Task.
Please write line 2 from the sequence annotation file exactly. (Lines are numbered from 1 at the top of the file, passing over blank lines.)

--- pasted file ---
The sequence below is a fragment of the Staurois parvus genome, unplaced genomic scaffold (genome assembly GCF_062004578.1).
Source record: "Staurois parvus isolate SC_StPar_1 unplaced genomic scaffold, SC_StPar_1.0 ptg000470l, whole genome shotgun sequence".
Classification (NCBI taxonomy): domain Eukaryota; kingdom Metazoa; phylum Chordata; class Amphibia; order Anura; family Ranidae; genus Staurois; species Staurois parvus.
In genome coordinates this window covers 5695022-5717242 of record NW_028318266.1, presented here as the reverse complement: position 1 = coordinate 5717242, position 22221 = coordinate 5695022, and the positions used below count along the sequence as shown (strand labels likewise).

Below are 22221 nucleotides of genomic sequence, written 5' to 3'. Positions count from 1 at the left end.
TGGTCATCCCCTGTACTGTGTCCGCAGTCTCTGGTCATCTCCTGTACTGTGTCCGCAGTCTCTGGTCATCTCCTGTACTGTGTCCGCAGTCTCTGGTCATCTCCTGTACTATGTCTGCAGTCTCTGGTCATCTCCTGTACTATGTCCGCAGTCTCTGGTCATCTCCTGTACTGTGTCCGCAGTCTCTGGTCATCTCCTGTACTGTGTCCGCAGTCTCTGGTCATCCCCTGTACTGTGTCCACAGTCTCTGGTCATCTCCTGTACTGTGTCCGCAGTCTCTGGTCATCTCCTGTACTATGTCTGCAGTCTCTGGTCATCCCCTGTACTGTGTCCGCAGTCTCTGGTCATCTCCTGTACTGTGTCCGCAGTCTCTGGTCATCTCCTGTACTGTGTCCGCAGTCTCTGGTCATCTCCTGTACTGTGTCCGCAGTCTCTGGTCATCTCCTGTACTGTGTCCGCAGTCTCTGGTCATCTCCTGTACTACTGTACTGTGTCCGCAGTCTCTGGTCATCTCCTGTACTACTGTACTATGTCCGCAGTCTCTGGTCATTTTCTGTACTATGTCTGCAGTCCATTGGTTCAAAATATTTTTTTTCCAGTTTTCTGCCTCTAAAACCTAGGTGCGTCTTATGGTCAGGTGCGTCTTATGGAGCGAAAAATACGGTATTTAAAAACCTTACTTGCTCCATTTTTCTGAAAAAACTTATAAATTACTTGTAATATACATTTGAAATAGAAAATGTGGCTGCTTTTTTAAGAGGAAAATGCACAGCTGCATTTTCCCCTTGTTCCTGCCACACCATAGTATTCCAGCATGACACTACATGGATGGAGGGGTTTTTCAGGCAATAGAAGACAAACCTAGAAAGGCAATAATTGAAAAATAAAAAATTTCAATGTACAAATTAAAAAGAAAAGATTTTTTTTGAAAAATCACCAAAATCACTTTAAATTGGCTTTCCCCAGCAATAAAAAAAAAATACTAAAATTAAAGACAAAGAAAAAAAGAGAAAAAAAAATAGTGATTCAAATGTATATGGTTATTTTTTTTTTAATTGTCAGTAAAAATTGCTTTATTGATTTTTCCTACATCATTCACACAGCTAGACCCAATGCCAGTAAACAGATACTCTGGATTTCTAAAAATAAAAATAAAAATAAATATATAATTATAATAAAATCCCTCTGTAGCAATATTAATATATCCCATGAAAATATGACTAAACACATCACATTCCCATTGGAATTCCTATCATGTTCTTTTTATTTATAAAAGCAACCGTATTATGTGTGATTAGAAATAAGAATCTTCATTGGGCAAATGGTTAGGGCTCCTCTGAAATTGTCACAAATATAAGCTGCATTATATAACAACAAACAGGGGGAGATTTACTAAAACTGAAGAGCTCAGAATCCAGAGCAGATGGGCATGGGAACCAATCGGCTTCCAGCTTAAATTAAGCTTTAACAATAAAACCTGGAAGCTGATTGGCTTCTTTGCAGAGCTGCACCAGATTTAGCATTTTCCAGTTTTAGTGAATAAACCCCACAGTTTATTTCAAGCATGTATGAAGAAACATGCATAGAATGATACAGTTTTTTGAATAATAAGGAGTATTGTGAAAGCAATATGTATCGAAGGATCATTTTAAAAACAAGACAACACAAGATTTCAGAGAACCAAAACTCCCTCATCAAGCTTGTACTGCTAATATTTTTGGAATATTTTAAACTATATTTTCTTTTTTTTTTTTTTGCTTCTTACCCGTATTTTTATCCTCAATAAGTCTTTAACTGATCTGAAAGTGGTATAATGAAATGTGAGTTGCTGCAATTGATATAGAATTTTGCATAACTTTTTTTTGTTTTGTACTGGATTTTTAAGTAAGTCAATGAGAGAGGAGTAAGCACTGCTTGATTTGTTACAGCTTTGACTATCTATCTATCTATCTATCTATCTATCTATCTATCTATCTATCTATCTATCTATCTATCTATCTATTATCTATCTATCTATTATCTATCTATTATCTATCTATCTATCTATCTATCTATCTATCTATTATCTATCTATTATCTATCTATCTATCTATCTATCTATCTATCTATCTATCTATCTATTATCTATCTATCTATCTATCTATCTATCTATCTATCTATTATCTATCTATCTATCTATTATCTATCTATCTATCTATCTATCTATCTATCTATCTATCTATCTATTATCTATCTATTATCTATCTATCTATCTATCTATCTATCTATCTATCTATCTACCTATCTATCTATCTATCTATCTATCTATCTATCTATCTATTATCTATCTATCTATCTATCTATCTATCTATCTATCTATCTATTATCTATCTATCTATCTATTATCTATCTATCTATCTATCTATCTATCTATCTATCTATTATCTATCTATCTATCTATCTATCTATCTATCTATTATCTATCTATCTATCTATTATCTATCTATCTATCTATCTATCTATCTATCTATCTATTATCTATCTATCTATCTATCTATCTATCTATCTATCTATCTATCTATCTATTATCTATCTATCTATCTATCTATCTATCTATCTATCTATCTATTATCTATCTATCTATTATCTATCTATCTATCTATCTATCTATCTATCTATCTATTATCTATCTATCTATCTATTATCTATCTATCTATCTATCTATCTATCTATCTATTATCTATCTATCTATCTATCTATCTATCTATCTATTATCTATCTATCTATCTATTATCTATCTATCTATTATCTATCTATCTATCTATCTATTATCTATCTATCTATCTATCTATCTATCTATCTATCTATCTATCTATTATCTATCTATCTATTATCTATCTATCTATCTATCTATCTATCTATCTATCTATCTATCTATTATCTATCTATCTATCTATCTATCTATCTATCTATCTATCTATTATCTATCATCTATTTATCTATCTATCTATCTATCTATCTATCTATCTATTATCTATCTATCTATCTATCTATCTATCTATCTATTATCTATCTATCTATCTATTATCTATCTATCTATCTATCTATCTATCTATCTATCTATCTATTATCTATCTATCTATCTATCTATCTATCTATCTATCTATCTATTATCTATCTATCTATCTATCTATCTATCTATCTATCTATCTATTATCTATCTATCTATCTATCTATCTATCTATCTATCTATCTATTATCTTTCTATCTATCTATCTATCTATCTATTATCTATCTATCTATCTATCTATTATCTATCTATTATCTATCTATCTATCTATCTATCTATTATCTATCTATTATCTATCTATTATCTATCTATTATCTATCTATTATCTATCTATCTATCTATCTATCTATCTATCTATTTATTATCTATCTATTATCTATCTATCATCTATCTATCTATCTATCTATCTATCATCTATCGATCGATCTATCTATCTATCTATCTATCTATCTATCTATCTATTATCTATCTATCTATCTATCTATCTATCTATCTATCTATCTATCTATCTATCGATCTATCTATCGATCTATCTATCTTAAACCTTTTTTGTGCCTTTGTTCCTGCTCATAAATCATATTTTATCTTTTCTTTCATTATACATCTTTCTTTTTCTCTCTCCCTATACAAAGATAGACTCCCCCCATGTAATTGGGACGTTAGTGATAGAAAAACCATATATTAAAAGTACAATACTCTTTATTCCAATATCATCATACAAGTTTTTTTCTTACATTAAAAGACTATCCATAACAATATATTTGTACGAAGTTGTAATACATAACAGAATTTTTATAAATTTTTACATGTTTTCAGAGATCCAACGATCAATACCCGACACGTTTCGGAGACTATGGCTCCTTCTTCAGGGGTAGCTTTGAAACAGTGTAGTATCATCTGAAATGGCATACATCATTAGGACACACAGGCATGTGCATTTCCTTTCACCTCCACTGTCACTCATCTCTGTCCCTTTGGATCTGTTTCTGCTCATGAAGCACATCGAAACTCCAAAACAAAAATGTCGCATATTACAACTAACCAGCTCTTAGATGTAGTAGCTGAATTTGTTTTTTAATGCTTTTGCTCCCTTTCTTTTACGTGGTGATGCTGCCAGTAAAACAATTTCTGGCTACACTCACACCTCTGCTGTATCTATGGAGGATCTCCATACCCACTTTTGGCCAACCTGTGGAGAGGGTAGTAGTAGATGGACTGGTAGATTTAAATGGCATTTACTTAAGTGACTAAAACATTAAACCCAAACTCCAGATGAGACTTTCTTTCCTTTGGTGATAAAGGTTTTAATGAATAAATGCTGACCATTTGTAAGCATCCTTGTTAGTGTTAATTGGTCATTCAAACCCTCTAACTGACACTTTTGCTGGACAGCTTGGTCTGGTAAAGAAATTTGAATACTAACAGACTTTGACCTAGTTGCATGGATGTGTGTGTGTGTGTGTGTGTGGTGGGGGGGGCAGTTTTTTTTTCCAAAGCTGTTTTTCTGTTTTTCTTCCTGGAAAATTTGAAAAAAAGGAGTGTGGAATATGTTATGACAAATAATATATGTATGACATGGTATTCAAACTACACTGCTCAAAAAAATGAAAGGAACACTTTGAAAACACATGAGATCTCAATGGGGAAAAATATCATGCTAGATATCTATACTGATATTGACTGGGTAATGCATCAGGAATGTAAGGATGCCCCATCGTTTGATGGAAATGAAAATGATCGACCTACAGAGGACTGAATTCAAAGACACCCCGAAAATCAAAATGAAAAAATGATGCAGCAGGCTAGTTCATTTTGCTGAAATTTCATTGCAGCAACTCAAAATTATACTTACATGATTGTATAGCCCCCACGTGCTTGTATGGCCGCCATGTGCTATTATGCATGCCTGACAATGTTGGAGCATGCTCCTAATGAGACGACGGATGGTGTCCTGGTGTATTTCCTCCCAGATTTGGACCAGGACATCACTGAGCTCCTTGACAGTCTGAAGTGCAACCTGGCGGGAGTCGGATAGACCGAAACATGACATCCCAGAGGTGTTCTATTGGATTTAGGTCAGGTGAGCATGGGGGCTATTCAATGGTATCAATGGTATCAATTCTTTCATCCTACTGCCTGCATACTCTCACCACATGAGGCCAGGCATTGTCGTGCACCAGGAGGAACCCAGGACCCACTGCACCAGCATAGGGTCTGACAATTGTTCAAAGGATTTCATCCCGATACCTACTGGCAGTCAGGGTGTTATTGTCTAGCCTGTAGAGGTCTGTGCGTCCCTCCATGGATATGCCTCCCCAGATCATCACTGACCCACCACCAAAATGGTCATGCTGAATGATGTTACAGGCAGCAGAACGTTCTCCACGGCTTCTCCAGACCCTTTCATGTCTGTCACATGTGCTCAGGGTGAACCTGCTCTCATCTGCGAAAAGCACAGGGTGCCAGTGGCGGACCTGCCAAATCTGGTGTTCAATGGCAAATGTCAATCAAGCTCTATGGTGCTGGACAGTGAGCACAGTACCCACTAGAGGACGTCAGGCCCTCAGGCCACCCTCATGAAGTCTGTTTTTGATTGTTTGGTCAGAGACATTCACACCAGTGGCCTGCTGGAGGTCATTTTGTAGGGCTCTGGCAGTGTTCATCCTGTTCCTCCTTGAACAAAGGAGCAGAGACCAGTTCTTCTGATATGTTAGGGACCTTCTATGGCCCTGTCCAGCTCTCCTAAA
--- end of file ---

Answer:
Source record: "Staurois parvus isolate SC_StPar_1 unplaced genomic scaffold, SC_StPar_1.0 ptg000470l, whole genome shotgun sequence".